4. It would be great to see the drivers managing their own races with good old fashioned Temp and Fuel gauges.
    Instead of,
    Pit Computers > Engineers > Radio > Driver > Buttons > On board computer settings

  5. Chirag Sharma
    5th April 2018, 10:51

    Why don’t you go back to using landline and fax huh? Why are you using internet? Wouldn’t it be good?

  6. I bet everybody will eventually take the penalty for a fourth engine, so why not race like they have 4 or 5 engines and not worry about it, in the long run it might be the best choice just by the amount of extra points they will make against teams worrying about heat and engines.

    1. Yeah.. I agree. I expect every driver to take an engine penalty at some point in time this season. I think it’s interesting how teams strategically use their engines at different circuits before they decide which race they will take the hit. I don’t think Honda will be using a lot of strategy though, as I think they’ll be up for penalties before the midpoint of the season.

      1. Before the midpoint? You mean Spain.

    2. angelic (@angelicdarkness)
      6th April 2018, 7:04

      I think the teams already run it at the maximum performance they can get from the engine without any disaster happening. The thing is you really cant predict when the engine will break if you go beyond that performance bound, thats why teams have to do so much meticulous planning. Even after all this planning, they must have already planned for at least one penalty per driver throughout the season. What would happen if they went all guns blazing at every race? Well as far as i can say at least Honda would have company.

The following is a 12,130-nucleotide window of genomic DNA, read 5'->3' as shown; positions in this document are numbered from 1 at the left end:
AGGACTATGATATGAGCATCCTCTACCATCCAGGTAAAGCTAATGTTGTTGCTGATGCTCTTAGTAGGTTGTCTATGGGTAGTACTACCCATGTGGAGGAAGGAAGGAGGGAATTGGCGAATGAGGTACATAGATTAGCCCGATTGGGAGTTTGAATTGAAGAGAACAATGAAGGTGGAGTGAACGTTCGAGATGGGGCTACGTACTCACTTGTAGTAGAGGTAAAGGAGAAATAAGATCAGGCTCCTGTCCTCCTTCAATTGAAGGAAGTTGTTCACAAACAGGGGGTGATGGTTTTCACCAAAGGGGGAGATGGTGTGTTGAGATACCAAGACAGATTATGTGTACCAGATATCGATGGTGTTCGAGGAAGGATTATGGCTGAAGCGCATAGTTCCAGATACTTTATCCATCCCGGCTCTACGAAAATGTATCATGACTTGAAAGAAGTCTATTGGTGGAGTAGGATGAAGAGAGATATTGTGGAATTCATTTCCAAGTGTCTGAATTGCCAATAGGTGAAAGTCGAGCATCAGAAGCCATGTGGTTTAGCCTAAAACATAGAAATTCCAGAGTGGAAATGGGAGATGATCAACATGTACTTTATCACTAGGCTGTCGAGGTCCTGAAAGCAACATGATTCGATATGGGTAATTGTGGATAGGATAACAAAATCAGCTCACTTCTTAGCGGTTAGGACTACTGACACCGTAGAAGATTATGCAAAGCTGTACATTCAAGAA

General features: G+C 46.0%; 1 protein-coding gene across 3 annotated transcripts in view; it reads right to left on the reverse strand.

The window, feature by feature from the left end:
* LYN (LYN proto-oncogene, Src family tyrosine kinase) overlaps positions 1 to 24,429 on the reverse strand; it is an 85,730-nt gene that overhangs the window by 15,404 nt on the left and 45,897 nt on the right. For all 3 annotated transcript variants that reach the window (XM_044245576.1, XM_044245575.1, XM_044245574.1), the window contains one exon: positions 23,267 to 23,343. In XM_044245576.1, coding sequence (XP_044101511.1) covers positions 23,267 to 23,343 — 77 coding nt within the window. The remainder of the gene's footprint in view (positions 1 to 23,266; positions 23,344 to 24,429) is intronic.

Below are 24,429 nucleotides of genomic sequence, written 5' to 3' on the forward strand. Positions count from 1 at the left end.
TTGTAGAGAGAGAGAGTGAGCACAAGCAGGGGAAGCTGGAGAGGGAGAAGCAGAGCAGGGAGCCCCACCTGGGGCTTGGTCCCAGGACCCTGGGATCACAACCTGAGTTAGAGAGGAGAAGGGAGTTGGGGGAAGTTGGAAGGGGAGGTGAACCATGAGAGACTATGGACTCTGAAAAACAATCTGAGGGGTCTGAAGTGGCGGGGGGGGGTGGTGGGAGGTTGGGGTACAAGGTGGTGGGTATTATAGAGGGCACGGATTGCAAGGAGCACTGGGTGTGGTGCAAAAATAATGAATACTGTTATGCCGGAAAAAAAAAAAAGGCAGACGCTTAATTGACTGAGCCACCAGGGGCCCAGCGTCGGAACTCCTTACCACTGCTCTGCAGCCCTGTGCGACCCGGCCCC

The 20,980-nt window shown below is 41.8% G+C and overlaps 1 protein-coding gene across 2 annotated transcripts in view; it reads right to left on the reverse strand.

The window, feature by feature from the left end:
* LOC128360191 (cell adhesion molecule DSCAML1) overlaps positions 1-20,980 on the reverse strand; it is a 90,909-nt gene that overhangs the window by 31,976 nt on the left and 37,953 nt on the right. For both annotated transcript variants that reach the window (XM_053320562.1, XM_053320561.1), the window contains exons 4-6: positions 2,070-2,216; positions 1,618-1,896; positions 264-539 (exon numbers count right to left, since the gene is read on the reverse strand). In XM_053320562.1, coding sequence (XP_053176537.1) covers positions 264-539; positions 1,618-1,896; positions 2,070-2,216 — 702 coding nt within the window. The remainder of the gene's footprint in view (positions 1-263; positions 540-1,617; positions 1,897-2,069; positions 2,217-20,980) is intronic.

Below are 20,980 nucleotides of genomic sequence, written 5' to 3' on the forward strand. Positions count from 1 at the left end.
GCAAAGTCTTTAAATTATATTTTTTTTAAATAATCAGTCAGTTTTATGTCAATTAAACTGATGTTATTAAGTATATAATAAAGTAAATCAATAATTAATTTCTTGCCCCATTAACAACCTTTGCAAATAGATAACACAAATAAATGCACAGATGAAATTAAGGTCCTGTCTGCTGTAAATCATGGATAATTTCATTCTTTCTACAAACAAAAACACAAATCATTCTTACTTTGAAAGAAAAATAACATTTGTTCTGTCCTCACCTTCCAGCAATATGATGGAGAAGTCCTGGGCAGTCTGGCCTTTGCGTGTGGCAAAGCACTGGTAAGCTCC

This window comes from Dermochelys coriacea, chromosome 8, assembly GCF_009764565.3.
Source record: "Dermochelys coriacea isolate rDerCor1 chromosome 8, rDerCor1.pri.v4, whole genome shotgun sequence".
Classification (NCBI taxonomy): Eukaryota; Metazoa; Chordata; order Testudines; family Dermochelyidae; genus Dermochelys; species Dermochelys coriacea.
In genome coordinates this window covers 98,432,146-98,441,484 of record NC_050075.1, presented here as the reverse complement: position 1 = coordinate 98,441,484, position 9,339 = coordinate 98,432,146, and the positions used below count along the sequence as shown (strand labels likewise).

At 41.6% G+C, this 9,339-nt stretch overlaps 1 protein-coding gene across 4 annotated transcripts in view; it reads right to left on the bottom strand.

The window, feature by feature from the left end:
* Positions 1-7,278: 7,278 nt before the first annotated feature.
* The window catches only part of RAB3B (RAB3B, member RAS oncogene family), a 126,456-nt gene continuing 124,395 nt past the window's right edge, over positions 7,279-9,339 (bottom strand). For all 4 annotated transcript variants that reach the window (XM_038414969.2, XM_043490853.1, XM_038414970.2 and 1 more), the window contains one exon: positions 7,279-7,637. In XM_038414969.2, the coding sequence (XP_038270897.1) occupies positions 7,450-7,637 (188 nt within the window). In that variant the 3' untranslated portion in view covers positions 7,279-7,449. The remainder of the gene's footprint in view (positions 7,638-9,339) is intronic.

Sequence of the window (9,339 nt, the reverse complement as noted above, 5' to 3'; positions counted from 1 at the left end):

7. Great, more managing again. Already looking forward to it.

    1. There has always been ‘managing’ and there always will be.
      Even if a PU only has to last 1 race, then they still need to manage it to get to the finish line.

      It’s more that journalists and we like to discuss these items during the time between races (or grid girls, halo, etc.)

      1. But managing even during practice and qualifying aint exactly fun to watch.

        People like to say Mercedes is sandbagging but what they really do is keeping theit raceengines from derating or blowing up.

      2. @Egonovi Spot on.

  8. I wonder the impact this will have for the fans that will Bevin racetrack during practice, paying to see an empty track! This is going too far.

  9. Sure some management is always neccesairy. But if you have to manage a psu for 1 race it feels more on the limit.

    Now they are managing the tyres because it’s always a one stop race with mandatory pitstop, the PSU because it should last 7 races, the fuel because it’s limited to a max without refueling.

    The cars go really fast and are amazingly high-tech. I love that. But they are also very heavy, unable to follow close, and the teams are not enabled to get on the limit against each other. That’s probably why reliability is so high nowadays.

    1. The high level of airodymanics involved in the front wing controls the airflow over the rest of the car to promote extra downforce and also has a part in funneling air for cooling when you get closer to a car in front none of that works as designed. So then you have less cooling and less downforce. Maybe a less sofisticated front wing so the disturbed air from another car has less effect???

  10. The daytime sessions for this race (and the Abu Dhabi GP as well) are basically nothing but a waste of time, so why don’t they just drop them altogether, so that FP2 would be the only one before qualifying as it’s the only useful session for these two particular races anyway?

    1. They will still learn from these sessions I think you might see less laps but the drivers need to learn the track and how the car is going to handle they will play with settings but fp2 will be more relevant to race pace

  11. Jonathan Parkin
    5th April 2018, 14:12

    Isn’t there any way of reducing the cost of engines so we can stop this nonsense

  12. I wonder the impact this will have for the fans that will Bevin racetrack during practice, paying to see an empty track! This is going too far. That’s how we engage fans.:)